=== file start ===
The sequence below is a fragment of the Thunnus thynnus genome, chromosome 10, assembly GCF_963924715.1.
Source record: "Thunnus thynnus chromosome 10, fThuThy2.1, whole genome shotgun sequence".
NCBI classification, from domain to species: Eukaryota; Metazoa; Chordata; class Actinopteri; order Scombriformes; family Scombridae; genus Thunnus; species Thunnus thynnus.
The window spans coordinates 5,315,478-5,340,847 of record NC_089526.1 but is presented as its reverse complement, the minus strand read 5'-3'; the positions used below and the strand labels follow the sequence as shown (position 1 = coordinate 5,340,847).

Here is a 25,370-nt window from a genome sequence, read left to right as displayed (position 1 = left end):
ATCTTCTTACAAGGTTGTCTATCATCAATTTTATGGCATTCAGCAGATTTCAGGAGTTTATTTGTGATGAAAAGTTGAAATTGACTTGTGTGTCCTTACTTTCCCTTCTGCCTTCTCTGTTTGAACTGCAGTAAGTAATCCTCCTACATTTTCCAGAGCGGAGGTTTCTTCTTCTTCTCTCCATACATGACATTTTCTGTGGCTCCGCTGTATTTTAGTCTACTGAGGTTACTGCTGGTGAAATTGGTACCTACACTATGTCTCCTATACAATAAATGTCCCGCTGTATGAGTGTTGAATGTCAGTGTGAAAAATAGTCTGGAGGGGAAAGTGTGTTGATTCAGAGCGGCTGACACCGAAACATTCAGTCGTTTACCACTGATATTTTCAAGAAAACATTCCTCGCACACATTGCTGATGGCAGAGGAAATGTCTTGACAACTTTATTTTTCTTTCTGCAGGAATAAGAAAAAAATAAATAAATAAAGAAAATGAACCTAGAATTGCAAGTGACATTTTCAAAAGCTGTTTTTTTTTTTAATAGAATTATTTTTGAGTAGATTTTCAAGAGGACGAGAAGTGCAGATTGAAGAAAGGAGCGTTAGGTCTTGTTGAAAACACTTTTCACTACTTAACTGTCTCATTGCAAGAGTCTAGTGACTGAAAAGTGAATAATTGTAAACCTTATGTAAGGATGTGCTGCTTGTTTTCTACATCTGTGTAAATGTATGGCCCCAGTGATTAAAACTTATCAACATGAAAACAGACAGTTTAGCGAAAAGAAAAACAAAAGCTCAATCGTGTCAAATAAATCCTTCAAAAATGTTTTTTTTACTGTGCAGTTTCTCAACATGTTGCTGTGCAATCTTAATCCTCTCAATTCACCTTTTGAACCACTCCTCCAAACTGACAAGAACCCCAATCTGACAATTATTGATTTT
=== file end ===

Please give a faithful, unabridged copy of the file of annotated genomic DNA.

The sequence below is a fragment of the Thunnus thynnus genome, chromosome 10, assembly GCF_963924715.1.
Source record: "Thunnus thynnus chromosome 10, fThuThy2.1, whole genome shotgun sequence".
NCBI classification, from domain to species: Eukaryota; Metazoa; Chordata; class Actinopteri; order Scombriformes; family Scombridae; genus Thunnus; species Thunnus thynnus.
The window spans coordinates 5,315,478-5,340,847 of record NC_089526.1 but is presented as its reverse complement, the minus strand read 5'-3'; the positions used below and the strand labels follow the sequence as shown (position 1 = coordinate 5,340,847).

Here is a 25,370-nt window from a genome sequence, read left to right as displayed (position 1 = left end):
ATCTTCTTACAAGGTTGTCTATCATCAATTTTATGGCATTCAGCAGATTTCAGGAGTTTATTTGTGATGAAAAGTTGAAATTGACTTGTGTGTCCTTACTTTCCCTTCTGCCTTCTCTGTTTGAACTGCAGTAAGTAATCCTCCTACATTTTCCAGAGCGGAGGTTTCTTCTTCTTCTCTCCATACATGACATTTTCTGTGGCTCCGCTGTATTTTAGTCTACTGAGGTTACTGCTGGTGAAATTGGTACCTACACTATGTCTCCTATACAATAAATGTCCCGCTGTATGAGTGTTGAATGTCAGTGTGAAAAATAGTCTGGAGGGGAAAGTGTGTTGATTCAGAGCGGCTGACACCGAAACATTCAGTCGTTTACCACTGATATTTTCAAGAAAACATTCCTCGCACACATTGCTGATGGCAGAGGAAATGTCTTGACAACTTTATTTTTCTTTCTGCAGGAATAAGAAAAAAATAAATAAATAAAGAAAATGAACCTAGAATTGCAAGTGACATTTTCAAAAGCTGTTTTTTTTTTTAATAGAATTATTTTTGAGTAGATTTTCAAGAGGACGAGAAGTGCAGATTGAAGAAAGGAGCGTTAGGTCTTGTTGAAAACACTTTTCACTACTTAACTGTCTCATTGCAAGAGTCTAGTGACTGAAAAGTGAATAATTGTAAACCTTATGTAAGGATGTGCTGCTTGTTTTCTACATCTGTGTAAATGTATGGCCCCAGTGATTAAAACTTATCAACATGAAAACAGACAGTTTAGCGAAAAGAAAAACAAAAGCTCAATCGTGTCAAATAAATCCTTCAAAAATGTTTTTTTTACTGTGCAGTTTCTCAACATGTTGCTGTGCAATCTTAATCCTCTCAATTCACCTTTTGAACCACTCCTCCAAACTGACAAGAACCCCAATCTGACAATTATTGATTTT